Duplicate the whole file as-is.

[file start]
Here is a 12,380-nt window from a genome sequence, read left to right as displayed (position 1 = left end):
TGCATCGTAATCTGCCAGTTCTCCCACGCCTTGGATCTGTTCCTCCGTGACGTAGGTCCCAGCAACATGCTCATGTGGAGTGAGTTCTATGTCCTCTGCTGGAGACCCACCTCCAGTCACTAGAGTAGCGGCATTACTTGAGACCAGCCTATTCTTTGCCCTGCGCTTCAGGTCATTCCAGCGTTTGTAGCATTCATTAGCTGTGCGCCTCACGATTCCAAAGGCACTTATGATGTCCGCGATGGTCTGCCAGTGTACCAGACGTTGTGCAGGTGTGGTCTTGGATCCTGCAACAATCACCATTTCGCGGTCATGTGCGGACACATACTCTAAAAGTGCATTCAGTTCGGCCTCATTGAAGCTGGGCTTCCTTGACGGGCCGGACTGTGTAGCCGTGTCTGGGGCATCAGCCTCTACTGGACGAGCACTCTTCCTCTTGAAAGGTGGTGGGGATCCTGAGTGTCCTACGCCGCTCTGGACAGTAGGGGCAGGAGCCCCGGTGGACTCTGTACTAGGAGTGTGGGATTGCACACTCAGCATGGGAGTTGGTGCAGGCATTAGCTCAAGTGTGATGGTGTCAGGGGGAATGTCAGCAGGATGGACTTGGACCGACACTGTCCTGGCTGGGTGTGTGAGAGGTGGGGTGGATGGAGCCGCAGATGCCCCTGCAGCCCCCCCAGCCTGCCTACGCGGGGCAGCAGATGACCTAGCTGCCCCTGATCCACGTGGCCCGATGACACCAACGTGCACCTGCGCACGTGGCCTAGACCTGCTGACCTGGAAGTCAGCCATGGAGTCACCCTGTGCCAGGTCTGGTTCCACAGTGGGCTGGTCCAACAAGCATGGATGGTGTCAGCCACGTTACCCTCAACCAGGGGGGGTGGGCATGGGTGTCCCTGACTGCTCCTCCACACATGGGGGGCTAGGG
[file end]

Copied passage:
Here is a 12,380-nt window from a genome sequence, read left to right as displayed (position 1 = left end):
TGCATCGTAATCTGCCAGTTCTCCCACGCCTTGGATCTGTTCCTCCGTGACGTAGGTCCCAGCAACATGCTCATGTGGAGTGAGTTCTATGTCCTCTGCTGGAGACCCACCTCCAGTCACTAGAGTAGCGGCATTACTTGAGACCAGCCTATTCTTTGCCCTGCGCTTCAGGTCATTCCAGCGTTTGTAGCATTCATTAGCTGTGCGCCTCACGATTCCAAAGGCACTTATGATGTCCGCGATGGTCTGCCAGTGTACCAGACGTTGTGCAGGTGTGGTCTTGGATCCTGCAACAATCACCATTTCGCGGTCATGTGCGGACACATACTCTAAAAGTGCATTCAGTTCGGCCTCATTGAAGCTGGGCTTCCTTGACGGGCCGGACTGTGTAGCCGTGTCTGGGGCATCAGCCTCTACTGGACGAGCACTCTTCCTCTTGAAAGGTGGTGGGGATCCTGAGTGTCCTACGCCGCTCTGGACAGTAGGGGCAGGAGCCCCGGTGGACTCTGTACTAGGAGTGTGGGATTGCACACTCAGCATGGGAGTTGGTGCAGGCATTAGCTCAAGTGTGATGGTGTCAGGGGGAATGTCAGCAGGATGGACTTGGACCGACACTGTCCTGGCTGGGTGTGTGAGAGGTGGGGTGGATGGAGCCGCAGATGCCCCTGCAGCCCCCCCAGCCTGCCTACGCGGGGCAGCAGATGACCTAGCTGCCCCTGATCCACGTGGCCCGATGACACCAACGTGCACCTGCGCACGTGGCCTAGACCTGCTGACCTGGAAGTCAGCCATGGAGTCACCCTGTGCCAGGTCTGGTTCCACAGTGGGCTGGTCCAACAAGCATGGATGGTGTCAGCCACGTTACCCTCAACCAGGGGGGGTGGGCATGGGTGTCCCTGACTGCTCCTCCACACATGGGGGGCTAGGG